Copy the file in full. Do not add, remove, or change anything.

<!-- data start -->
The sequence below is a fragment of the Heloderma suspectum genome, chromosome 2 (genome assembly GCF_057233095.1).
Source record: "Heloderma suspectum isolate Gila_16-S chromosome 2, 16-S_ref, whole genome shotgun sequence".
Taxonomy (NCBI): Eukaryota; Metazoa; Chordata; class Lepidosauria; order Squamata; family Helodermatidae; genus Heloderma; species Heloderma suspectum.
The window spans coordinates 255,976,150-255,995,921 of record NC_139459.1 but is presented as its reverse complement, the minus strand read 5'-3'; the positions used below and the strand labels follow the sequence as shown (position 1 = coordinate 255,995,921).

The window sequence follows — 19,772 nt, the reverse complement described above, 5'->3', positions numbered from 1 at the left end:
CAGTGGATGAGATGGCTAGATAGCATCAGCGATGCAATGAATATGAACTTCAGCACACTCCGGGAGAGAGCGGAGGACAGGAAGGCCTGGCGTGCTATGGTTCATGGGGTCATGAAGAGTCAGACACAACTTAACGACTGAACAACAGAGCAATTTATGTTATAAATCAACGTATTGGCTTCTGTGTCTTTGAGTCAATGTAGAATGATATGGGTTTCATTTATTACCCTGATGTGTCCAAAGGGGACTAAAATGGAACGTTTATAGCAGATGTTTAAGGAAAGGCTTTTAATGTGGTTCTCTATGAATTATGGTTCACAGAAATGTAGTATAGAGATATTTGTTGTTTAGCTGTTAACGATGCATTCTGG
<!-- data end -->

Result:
The sequence below is a fragment of the Heloderma suspectum genome, chromosome 2 (genome assembly GCF_057233095.1).
Source record: "Heloderma suspectum isolate Gila_16-S chromosome 2, 16-S_ref, whole genome shotgun sequence".
Taxonomy (NCBI): Eukaryota; Metazoa; Chordata; class Lepidosauria; order Squamata; family Helodermatidae; genus Heloderma; species Heloderma suspectum.
The window spans coordinates 255,976,150-255,995,921 of record NC_139459.1 but is presented as its reverse complement, the minus strand read 5'-3'; the positions used below and the strand labels follow the sequence as shown (position 1 = coordinate 255,995,921).

The window sequence follows — 19,772 nt, the reverse complement described above, 5'->3', positions numbered from 1 at the left end:
CAGTGGATGAGATGGCTAGATAGCATCAGCGATGCAATGAATATGAACTTCAGCACACTCCGGGAGAGAGCGGAGGACAGGAAGGCCTGGCGTGCTATGGTTCATGGGGTCATGAAGAGTCAGACACAACTTAACGACTGAACAACAGAGCAATTTATGTTATAAATCAACGTATTGGCTTCTGTGTCTTTGAGTCAATGTAGAATGATATGGGTTTCATTTATTACCCTGATGTGTCCAAAGGGGACTAAAATGGAACGTTTATAGCAGATGTTTAAGGAAAGGCTTTTAATGTGGTTCTCTATGAATTATGGTTCACAGAAATGTAGTATAGAGATATTTGTTGTTTAGCTGTTAACGATGCATTCTGG